A Guide to Hard Money Loans

David Cohn
February 10, 2021
Hard Money Loans

Commercial Hard money loans are widely used in commercial real estate because they are generally easier to get than conventional loans. However, they can be expensive. To succeed, you have to understand how and when to use them.

We’ve put together this blog to guide you on doing exactly that. Here we will discuss all the basics you need to know about hard money loans for commercial real estate, including:

  • What exactly is hard money?
  • What is a hard money lender?
  • What types of properties/deals is it appropriate for?
  • What are the hard money loan requirements?
  • What interest rates and LTV should you expect?
  • Where can you find an experienced and reputable hard money lender?

Hard money can be a beneficial tool for investors who know what they’re doing. This guide should provide all the important things you need to take advantage of this financing tool. Let’s get started!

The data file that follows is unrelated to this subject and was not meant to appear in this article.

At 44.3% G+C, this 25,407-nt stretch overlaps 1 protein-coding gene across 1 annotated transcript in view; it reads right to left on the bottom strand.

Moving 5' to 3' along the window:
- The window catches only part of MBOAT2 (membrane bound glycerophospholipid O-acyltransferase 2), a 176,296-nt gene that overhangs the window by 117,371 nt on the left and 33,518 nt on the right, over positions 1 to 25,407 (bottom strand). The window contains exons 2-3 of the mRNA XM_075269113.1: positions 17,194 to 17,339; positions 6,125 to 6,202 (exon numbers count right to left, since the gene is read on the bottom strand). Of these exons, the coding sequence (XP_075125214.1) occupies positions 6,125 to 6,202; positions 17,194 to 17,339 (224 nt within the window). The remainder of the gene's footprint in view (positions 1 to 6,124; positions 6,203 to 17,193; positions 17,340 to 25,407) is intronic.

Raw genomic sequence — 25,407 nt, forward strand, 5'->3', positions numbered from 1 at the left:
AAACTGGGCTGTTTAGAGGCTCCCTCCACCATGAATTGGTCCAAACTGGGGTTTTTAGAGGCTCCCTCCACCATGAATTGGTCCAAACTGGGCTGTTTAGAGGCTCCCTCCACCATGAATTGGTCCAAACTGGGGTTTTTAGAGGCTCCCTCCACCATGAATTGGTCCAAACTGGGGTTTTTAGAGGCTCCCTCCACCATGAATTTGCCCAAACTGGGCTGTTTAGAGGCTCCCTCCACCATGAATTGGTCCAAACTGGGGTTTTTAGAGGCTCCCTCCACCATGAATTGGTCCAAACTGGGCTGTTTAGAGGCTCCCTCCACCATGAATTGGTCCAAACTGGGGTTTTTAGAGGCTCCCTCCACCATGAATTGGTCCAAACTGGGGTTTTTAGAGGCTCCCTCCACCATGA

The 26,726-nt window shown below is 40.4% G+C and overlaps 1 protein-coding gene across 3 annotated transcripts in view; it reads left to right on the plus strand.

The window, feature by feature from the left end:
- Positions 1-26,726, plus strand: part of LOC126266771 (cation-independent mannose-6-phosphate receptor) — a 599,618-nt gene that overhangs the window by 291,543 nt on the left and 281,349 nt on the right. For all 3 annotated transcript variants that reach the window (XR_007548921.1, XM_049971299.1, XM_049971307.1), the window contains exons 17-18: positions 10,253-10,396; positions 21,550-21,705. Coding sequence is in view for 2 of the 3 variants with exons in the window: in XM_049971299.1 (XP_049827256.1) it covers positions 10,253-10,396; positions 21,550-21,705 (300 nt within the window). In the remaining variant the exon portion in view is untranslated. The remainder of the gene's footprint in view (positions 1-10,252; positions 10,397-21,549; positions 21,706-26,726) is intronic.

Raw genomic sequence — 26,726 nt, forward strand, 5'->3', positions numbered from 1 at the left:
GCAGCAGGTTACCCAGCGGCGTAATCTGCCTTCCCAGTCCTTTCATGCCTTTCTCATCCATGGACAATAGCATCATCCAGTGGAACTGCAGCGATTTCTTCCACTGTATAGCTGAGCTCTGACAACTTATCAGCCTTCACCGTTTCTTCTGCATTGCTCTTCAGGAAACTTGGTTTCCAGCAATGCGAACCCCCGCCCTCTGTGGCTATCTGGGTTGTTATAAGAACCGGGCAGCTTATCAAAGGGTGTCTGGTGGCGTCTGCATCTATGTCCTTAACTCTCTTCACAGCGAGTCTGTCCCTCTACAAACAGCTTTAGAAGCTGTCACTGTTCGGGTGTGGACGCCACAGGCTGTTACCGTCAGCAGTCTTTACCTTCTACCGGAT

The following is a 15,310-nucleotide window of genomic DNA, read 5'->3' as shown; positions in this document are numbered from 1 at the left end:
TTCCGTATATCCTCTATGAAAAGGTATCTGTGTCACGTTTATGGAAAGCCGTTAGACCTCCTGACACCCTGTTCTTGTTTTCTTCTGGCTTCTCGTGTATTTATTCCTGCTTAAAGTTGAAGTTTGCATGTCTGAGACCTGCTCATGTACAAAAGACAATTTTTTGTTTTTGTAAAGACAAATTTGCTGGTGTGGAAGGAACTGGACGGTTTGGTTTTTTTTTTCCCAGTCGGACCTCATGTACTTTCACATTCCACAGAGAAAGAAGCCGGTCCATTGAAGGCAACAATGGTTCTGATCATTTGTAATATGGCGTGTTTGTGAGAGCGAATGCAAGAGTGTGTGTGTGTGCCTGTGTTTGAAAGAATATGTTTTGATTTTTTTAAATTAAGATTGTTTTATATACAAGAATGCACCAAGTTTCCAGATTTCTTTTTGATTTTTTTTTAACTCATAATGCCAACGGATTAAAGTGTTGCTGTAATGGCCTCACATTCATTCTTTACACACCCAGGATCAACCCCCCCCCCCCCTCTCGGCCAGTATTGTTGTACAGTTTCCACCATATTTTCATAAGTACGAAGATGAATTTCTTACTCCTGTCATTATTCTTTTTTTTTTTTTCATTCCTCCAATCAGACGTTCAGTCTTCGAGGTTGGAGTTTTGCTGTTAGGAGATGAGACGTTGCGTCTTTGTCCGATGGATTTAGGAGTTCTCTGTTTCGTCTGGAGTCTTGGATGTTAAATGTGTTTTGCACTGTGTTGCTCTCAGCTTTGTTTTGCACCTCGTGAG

What are Hard Money Loans?

Hard Money Loans are

short-term loans that are secured by real estate (usually commercial real estate). These loans are funded by private investors instead of banks, credit unions, and other traditional lenders.

Hard money loans are short-term loans that are secured by real estate (usually commercial real estate). These loans are funded by private investors instead of banks, credit unions, and other traditional lenders. The usual term is 12 months, but loan terms may be extended to 2 and even five years.

The monthly payments for these loans are comprised of just the interest or the interest and some principal. At the end of the term, a balloon payment has to be made.

The word “hard” refers to a hard asset. When you take out a hard money loan, the lender secures their interest with hard collateral, which means real estate property.

Hard money is often described as a “last resort” loan, but this is not accurate. While this loan tends to have shorter terms, they’re not just used when all else has failed.

Many astute commercial real estate investors—particularly those who focus on fix and flip investments—use these loans as a regular part of their overall financing strategy.

What is a hard money lender?

A hard money lender is simply a private investor (an individual or a group of investors) that can provide rapid loans collateralized by hard property.